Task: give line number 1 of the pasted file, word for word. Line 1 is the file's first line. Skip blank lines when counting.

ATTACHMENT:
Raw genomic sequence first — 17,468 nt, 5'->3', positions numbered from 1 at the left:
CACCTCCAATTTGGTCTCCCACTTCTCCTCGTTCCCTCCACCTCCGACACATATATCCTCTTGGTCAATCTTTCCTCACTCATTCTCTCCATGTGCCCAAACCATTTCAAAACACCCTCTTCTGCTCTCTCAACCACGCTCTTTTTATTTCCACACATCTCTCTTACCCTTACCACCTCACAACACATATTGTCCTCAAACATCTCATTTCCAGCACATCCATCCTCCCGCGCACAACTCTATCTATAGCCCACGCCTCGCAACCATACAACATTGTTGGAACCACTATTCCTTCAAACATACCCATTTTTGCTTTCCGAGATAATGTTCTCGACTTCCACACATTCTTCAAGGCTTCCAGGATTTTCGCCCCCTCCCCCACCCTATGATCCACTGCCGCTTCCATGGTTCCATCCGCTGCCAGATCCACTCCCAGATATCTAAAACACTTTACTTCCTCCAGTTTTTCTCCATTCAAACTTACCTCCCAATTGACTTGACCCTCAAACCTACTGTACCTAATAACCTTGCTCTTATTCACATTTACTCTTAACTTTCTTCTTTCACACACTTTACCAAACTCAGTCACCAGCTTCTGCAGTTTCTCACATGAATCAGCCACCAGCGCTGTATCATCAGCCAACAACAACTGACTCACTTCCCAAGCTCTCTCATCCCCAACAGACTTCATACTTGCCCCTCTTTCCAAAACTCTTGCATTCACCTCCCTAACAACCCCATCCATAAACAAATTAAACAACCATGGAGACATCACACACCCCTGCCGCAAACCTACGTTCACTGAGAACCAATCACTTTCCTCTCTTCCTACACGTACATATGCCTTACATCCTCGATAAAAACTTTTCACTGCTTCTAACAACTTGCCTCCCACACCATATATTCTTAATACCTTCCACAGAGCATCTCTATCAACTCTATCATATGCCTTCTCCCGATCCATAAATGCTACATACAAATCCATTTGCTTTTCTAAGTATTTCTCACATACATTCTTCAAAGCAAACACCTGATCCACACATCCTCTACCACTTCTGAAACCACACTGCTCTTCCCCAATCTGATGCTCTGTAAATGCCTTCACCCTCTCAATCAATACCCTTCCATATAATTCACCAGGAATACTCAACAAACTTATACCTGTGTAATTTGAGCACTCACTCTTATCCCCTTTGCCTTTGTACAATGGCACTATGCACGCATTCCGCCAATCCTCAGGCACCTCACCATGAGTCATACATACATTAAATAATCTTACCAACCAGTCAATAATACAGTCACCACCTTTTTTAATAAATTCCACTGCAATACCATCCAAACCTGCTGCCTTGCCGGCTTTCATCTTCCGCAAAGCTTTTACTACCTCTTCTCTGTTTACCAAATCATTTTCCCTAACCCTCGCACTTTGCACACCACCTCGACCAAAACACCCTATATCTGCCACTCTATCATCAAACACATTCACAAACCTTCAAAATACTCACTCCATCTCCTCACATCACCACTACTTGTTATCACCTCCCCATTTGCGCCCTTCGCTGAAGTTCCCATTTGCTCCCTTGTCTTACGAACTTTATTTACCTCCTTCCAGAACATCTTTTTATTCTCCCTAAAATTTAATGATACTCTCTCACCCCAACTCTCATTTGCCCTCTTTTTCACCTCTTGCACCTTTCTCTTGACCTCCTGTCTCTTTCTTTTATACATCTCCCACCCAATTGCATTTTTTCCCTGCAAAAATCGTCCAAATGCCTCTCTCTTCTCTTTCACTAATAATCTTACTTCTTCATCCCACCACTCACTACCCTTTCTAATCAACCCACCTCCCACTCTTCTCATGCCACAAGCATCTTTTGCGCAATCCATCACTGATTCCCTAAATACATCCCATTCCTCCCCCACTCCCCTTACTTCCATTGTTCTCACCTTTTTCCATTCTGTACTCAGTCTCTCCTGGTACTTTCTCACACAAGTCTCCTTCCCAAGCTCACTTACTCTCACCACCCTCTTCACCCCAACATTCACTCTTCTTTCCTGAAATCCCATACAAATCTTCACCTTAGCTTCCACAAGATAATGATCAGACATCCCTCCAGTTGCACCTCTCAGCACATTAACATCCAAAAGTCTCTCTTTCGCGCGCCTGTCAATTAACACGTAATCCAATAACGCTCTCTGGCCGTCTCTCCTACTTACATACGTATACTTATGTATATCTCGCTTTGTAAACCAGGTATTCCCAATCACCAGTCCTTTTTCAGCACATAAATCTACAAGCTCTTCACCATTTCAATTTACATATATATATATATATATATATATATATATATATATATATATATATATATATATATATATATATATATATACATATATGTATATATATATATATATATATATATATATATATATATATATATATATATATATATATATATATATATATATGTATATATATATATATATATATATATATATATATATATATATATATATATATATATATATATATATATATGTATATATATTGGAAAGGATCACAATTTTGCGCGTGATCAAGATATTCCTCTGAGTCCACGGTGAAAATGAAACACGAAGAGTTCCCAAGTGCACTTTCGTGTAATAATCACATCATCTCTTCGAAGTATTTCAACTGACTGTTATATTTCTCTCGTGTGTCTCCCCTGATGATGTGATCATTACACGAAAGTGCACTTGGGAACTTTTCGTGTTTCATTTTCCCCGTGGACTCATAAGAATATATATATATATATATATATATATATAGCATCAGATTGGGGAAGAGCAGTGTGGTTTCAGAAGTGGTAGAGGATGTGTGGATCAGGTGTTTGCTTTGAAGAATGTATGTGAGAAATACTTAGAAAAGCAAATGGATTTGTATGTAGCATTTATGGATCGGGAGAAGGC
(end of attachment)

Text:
Raw genomic sequence first — 17,468 nt, 5'->3', positions numbered from 1 at the left: